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Part I Four Centuries Of Surprises
We talk about it constantly and we arrange our lives around it. So did our parents; and so did the very first colonists. But it took Americans a long time to understand their weather—and we still have trouble getting it right.
June/July 1986 | Volume 37, Issue 4
A technical breakthrough came with the invention and perfection of the vacuum tube, so that wireless communication could be established between the balloon-borne instruments and the weather observer on the ground. During the 1930s small packages containing lightweight instruments and radio transmitters, which could be carried aloft by balloons, were perfected and produced on a mass scale. By 1940 a number of upper-air sounding stations were in operation along the airways, sending twicedaily flights of radiosondes, as the combined package was called, to measure temperature, humidity, and pressure conditions aloft. The third dimension of the atmosphere had been conquered.
The weather observer’s ability to actually see beyond the horizon became a reality in the 1940s with the perfection of radar. Practical radars were originally developed from efforts to track lightning discharges by electrical triangulation, and by 1940 it was known that raindrops would reflect radar beams, meaning that it was possible to see falling precipitation and storm formations at a distance of about two hundred and fifty miles beyond the horizon. The uses of radar have increased steadily, and today the Doppler radar makes possible the detection of wind shear and turbulent downbursts so dangerous to landing aircraft.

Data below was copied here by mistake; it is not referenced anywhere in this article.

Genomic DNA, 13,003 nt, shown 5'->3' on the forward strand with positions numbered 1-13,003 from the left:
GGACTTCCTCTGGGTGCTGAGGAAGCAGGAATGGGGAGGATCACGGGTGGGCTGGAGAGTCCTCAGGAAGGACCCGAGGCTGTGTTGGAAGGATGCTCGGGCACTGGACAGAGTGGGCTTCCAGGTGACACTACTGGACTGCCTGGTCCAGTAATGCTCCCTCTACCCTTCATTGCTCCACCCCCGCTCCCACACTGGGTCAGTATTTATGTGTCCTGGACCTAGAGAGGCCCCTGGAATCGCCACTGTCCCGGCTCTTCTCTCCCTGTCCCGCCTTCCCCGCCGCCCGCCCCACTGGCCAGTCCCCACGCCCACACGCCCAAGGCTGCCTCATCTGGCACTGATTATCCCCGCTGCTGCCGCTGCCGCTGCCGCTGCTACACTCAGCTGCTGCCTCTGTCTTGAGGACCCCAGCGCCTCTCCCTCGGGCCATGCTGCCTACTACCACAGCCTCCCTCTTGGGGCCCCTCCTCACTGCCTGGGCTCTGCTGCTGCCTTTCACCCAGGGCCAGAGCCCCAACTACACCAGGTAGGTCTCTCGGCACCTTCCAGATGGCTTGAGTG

Despite the enormous growth in the number of weather stations and the expansion of communication facilities, observations of surface weather conditions in 1960 were available from only about one-fifth of the world’s land and water surfaces. The uncovered areas lay mostly over the oceans, where tropical storms went undetected until they neared land or crossed a shipping lane. The development of rocketry after World War Il and the improvements in television and transitors enabled a “seeing-eye” camera to be carried aloft and launched into orbit, and the first successful weather satellite went to work on April 1, 1960. The TIROS series (Television Infrared Observation Satellite) was followed by much more sophisticated space vehicles. Placed over the equator in stationary orbit, these probes provide almost complete global coverage of existing weather conditions. Now the weather observer can literally see around the world.
Other technologies have also extended our reach. SODAR (Sound Detection and Ranging) is a sounding technique employed to measure cloud heights, temperature variations at various levels, and wind movement in the lower atmosphere. LIDAR (Light Detection and Ranging) utilizes laser beams to gauge visibility and cloud height from automatic weather stations placed in remote areas on land and sea. But the most important technical breakthrough for weather forecasting came with the development of the electronic computer, which can produce a prediction by receiving a mathematical model of a current weather pattern and projecting it into the future.
Meteorologists can now boast that their predictions are on target about 80 percent of the time. Their performance should improve even further as we draw closer to a full understanding of the vast atmosphere that makes life possible on our planet. But no conceivable future will spare us the caprices and buffetings that the first settlers complained about in their letters home.